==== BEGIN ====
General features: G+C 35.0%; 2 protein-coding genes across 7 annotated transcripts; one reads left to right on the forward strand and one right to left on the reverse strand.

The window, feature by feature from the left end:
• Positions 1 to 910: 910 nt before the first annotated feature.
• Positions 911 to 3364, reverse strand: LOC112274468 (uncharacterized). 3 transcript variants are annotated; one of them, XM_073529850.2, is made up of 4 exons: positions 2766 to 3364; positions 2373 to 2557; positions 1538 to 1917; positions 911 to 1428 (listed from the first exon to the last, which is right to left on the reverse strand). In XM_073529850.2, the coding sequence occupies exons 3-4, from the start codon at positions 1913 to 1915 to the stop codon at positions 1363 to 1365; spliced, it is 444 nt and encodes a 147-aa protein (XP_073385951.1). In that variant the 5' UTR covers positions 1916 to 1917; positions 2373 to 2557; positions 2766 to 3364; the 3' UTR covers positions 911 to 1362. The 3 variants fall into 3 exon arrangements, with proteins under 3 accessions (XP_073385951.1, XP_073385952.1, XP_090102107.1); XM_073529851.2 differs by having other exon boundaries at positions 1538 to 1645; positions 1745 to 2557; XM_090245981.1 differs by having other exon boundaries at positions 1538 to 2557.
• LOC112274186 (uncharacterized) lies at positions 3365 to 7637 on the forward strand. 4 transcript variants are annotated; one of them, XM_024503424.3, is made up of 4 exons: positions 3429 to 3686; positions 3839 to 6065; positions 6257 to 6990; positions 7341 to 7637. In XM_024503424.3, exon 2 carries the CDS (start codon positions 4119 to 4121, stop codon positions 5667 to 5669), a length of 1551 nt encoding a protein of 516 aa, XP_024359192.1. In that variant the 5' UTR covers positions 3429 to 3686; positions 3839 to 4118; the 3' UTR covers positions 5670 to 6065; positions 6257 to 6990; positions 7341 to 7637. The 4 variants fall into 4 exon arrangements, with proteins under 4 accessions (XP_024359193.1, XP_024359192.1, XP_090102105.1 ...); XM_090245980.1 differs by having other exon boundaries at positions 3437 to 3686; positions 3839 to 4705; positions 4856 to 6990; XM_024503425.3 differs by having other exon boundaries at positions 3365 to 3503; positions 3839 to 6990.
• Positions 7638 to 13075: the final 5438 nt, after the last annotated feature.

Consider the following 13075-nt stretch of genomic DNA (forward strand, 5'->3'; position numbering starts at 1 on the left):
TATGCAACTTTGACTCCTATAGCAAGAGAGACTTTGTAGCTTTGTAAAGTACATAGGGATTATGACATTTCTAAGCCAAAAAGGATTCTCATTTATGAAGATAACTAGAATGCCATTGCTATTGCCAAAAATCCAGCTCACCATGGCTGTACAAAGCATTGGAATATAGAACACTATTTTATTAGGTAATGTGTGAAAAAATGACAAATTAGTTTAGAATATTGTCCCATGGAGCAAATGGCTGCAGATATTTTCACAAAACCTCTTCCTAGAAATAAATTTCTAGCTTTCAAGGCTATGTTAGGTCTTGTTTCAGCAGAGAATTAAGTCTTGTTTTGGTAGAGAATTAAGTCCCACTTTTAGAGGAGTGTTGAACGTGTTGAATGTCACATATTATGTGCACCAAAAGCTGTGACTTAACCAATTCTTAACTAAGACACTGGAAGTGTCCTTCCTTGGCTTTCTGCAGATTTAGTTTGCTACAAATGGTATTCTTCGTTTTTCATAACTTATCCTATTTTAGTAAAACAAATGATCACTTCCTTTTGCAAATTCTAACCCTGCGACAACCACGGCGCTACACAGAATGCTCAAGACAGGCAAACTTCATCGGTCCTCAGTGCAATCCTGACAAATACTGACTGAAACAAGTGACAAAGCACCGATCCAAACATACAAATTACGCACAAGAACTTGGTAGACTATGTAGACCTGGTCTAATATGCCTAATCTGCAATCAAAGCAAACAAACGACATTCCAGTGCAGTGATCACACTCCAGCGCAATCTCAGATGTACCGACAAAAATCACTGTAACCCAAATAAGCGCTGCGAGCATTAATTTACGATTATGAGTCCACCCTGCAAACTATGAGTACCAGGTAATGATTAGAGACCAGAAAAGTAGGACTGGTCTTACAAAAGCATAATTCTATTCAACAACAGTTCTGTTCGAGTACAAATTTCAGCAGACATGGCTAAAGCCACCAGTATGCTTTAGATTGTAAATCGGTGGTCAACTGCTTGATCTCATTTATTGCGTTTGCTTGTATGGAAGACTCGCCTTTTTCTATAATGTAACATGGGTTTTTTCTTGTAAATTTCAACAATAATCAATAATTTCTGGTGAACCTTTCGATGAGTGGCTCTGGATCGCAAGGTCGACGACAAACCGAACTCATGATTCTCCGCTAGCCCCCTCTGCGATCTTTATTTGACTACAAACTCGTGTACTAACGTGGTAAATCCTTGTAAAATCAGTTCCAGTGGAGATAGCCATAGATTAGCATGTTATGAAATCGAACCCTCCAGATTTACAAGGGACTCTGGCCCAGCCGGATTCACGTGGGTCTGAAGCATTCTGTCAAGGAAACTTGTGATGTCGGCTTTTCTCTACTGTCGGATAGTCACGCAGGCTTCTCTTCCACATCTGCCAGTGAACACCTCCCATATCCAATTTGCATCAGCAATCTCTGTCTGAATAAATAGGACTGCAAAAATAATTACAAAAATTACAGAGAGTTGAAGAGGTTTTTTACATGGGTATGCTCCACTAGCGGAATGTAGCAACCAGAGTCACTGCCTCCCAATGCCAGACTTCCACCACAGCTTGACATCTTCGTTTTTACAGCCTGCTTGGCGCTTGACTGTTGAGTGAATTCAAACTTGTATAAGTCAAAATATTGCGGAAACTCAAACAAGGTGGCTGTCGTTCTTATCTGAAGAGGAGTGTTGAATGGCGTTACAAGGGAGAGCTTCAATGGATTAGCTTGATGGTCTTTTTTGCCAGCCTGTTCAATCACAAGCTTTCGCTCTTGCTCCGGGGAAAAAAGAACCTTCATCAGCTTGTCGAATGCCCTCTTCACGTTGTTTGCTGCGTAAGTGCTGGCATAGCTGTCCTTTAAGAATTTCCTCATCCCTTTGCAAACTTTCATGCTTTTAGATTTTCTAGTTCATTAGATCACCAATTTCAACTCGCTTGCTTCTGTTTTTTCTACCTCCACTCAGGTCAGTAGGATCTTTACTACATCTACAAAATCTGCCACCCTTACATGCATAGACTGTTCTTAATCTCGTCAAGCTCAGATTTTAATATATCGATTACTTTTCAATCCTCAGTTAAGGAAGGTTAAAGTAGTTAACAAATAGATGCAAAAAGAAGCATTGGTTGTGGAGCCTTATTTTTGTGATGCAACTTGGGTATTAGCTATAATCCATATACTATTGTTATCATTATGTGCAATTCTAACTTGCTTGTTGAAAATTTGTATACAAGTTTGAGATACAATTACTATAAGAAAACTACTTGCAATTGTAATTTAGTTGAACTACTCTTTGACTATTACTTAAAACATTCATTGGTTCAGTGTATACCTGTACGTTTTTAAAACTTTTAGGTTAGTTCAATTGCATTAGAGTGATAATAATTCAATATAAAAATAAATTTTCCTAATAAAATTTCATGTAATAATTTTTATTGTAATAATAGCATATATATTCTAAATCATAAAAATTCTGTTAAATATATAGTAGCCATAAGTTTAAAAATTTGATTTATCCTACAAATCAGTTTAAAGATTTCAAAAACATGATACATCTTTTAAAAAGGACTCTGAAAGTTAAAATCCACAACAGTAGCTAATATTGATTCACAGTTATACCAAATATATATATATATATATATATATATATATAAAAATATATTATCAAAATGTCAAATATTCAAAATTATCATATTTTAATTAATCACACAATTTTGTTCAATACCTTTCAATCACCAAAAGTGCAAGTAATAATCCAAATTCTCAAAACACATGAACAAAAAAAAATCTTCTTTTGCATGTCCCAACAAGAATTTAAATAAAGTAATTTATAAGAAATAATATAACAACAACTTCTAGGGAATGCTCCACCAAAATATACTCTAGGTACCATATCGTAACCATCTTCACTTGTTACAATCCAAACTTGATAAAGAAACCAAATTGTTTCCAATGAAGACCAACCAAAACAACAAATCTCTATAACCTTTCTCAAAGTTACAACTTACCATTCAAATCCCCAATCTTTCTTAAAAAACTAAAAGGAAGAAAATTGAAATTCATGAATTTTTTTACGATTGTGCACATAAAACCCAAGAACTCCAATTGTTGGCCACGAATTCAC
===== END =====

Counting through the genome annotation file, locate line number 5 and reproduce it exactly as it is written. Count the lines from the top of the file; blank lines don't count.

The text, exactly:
• LOC112274186 (uncharacterized) lies at positions 3365 to 7637 on the forward strand. 4 transcript variants are annotated; one of them, XM_024503424.3, is made up of 4 exons: positions 3429 to 3686; positions 3839 to 6065; positions 6257 to 6990; positions 7341 to 7637. In XM_024503424.3, exon 2 carries the CDS (start codon positions 4119 to 4121, stop codon positions 5667 to 5669), a length of 1551 nt encoding a protein of 516 aa, XP_024359192.1. In that variant the 5' UTR covers positions 3429 to 3686; positions 3839 to 4118; the 3' UTR covers positions 5670 to 6065; positions 6257 to 6990; positions 7341 to 7637. The 4 variants fall into 4 exon arrangements, with proteins under 4 accessions (XP_024359193.1, XP_024359192.1, XP_090102105.1 ...); XM_090245980.1 differs by having other exon boundaries at positions 3437 to 3686; positions 3839 to 4705; positions 4856 to 6990; XM_024503425.3 differs by having other exon boundaries at positions 3365 to 3503; positions 3839 to 6990.